What is the Average GMAT Test Score in Mexico?
You are Mexican. Being part of the Latin American region, it is true that you have a point in your favor to be admitted to the best MBAs and business postgraduates in the world, since geographical diversity is something that these institutions seek. However, the admissions committee barely checks your profile and rejects your application. What reasons exist behind it? There are various factors and issues that contribute and harm your process. Without a doubt, one of the essentials is your score on standardized tests: GRE and GMAT. It is natural that, since they are standardized tests, they are the cover of your transcript. However, for a Mexican this requirement is not taken seriously, and this is reflected in the average score of the applicants from this country. In this blog post we will answer these questions and share with you how to avoid being part of the statistics.
According to the Top Schools in the USA, the average GMAT score of Mexicans in 2019 was 542 points, equivalent to a 38% percentile. In other words, an average Mexican scores lower than 62% of the entire population. The above situation places Mexico among the worst countries in Latin America in terms of GMAT score: the region has an average of 565 points, equivalent to the world average. Countries above Mexico include Colombia, Peru, Argentina, Chile, Panama, among others. This only in the mentioned geographical area.
Thus, with this score, the probability of being accepted into a top MBA in the best business schools in the world becomes small. Furthermore, obtaining a performance scholarship is an impossible scenario. Why? These business schools, the most selective with their students, take the score on the GMAT as your cover letter, before reviewing the rest of your record and your requirements. A 38th percentile does not make a good impression, which implies an application rejected from the beginning.
To put it in perspective, those admitted to the Stanford Business School Full-Time MBA have a score range of 600 to 790, with an average of: 734! this is a 96th percentile. Along the same lines, those admitted to the Harvard MBA scored from 590 to 800! (the maximum score), with a median of 730. The trend is the same in the best business schools, including MIT Sloan, Northwestern Kellogg, Duke Fuqua, UPenn Wharton, Oxford, INSEAD. The competitiveness of candidates on the exam raises the bar for what is considered an ideal score, hence these results are not surprising.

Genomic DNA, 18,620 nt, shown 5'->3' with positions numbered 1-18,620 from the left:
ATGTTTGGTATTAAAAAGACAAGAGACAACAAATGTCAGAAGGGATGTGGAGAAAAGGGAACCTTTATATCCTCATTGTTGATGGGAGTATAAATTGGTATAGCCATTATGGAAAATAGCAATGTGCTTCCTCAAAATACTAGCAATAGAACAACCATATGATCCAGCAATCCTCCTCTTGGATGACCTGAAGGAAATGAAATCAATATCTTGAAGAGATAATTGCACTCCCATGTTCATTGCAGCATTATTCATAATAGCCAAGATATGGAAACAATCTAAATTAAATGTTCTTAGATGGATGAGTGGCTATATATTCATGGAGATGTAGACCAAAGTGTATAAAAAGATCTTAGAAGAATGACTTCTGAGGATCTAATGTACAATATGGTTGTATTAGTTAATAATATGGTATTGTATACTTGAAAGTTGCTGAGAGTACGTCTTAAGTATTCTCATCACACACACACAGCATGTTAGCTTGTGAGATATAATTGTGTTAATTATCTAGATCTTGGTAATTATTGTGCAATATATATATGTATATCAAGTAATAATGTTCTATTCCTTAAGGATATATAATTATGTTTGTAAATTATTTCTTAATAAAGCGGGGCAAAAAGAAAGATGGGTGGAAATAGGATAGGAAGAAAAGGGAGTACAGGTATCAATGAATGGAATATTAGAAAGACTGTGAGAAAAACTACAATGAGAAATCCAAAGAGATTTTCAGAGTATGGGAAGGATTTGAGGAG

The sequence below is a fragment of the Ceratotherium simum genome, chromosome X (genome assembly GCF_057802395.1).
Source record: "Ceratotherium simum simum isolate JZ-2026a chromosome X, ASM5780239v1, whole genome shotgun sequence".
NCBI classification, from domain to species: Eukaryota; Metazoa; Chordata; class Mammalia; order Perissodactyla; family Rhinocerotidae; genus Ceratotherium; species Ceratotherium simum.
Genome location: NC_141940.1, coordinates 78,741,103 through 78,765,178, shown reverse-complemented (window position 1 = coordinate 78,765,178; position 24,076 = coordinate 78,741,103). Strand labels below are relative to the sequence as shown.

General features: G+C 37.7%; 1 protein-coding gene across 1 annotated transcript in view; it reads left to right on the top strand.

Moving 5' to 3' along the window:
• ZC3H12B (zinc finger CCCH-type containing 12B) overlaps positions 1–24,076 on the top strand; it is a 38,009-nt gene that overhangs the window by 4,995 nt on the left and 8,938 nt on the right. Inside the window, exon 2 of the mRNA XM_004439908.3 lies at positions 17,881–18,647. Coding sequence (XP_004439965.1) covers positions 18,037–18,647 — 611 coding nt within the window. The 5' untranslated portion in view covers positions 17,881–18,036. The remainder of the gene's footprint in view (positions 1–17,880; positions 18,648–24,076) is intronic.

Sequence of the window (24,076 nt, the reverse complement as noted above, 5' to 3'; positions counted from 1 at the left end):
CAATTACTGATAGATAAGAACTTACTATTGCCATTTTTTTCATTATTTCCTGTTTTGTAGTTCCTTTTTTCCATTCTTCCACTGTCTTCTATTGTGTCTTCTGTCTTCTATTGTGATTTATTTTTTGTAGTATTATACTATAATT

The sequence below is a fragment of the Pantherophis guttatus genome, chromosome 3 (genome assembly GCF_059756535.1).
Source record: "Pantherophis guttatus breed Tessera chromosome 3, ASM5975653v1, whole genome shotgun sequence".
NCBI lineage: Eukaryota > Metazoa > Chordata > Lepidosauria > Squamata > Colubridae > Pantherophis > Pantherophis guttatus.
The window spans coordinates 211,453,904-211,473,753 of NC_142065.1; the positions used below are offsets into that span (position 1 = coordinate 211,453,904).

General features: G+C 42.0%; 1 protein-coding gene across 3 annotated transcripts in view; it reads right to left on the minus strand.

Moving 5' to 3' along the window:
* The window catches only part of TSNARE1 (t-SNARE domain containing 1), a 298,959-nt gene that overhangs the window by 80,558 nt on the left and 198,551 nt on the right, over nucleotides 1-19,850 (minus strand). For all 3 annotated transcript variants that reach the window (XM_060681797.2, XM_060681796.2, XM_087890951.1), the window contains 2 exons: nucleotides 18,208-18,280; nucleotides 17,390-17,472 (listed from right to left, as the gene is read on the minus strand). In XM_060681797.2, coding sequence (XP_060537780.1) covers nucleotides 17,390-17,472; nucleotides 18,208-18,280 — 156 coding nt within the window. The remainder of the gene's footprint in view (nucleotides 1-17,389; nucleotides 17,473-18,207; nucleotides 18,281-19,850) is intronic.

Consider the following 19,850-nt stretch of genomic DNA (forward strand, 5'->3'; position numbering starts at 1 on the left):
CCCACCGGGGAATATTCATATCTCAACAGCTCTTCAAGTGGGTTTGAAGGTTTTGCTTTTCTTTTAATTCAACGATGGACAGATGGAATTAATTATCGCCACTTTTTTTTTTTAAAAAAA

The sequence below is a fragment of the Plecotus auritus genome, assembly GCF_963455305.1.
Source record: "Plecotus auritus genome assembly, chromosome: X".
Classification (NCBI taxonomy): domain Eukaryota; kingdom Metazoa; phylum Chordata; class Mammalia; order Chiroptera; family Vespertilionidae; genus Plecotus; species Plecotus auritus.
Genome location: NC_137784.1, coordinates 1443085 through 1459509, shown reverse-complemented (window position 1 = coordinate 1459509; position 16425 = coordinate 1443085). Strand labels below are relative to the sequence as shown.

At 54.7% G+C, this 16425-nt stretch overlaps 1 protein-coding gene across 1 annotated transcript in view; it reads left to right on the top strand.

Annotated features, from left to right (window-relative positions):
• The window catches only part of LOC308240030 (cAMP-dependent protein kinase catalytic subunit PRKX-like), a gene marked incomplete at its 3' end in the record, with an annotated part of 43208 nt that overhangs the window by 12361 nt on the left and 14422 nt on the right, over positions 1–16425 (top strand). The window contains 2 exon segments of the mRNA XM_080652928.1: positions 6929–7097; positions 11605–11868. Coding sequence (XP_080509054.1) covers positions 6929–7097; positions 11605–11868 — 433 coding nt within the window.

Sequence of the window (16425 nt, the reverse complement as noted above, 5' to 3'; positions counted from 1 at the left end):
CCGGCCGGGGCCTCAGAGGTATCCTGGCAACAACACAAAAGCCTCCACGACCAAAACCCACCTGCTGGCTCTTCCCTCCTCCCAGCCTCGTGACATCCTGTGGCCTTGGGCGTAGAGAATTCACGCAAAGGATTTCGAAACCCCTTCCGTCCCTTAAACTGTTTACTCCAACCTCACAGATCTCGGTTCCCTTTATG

The conclusion of these numbers is that the opportunities of an average Mexican are severely reduced if he does not stand out among the rest of the candidates. Therefore, if you aspire to be accepted for your MBA, you must break down the cultural, linguistic and even social barriers that distinguish and characterize us, and that prevent us from having adequate levels with respect to the world ones. The following question then arises: what are some of these barriers? How to overcome them?
FIRST: THE EXAM
The first barrier is not knowing the exam. If you have studied in Mexico your whole life, you have perhaps taken one, or even no standardized test. Admission exams in most colleges and universities, after all, tend to be simple red tape. In other cases, these tests further test your knowledge before your skills and abilities. The GMAT is not like that. This test will put you in situations of time pressure, critical analysis, understanding and decision-making that, if you don’t know the exam, you will be beaten.
One of the reasons that rank your direct competition above average is preparation. Most of those who take the GMAT, and all of those who obtain competitive scores, prepared for it in some way: individually – through books or guides; through a face-to-face GMAT course – in their home cities; some travel to do an intensive course of a few days; and others decide to make the most of their time and decide to study in an online GMAT course. All those who hold the test in all GMAT centers have the same objective in mind: to get the best score to apply for an MBA or business graduate degrees which will be essential for your professional achievement. It is logical to think that their effort and dedication are focused on creating a competitive profile, ad hoc with the program of their choice, and they prepare up to a year in advance to achieve it.